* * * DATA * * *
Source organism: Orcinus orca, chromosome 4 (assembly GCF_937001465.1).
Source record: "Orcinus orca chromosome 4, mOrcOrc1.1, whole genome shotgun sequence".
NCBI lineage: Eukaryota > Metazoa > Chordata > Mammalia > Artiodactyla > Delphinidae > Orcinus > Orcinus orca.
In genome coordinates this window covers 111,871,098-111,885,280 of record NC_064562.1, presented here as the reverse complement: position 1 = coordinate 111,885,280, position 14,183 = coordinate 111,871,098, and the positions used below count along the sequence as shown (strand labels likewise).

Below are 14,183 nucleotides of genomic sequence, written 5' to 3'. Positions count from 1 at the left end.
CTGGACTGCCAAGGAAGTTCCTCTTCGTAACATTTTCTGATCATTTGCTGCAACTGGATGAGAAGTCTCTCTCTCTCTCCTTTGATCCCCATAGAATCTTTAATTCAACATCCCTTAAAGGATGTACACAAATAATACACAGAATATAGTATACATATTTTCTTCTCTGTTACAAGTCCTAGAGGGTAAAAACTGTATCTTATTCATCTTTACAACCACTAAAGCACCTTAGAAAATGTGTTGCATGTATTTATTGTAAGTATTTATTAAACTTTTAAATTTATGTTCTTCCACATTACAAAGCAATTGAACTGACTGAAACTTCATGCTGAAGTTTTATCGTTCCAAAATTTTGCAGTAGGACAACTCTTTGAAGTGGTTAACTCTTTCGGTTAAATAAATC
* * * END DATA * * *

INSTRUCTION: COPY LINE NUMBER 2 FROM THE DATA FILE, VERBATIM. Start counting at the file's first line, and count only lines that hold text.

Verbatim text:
Source record: "Orcinus orca chromosome 4, mOrcOrc1.1, whole genome shotgun sequence".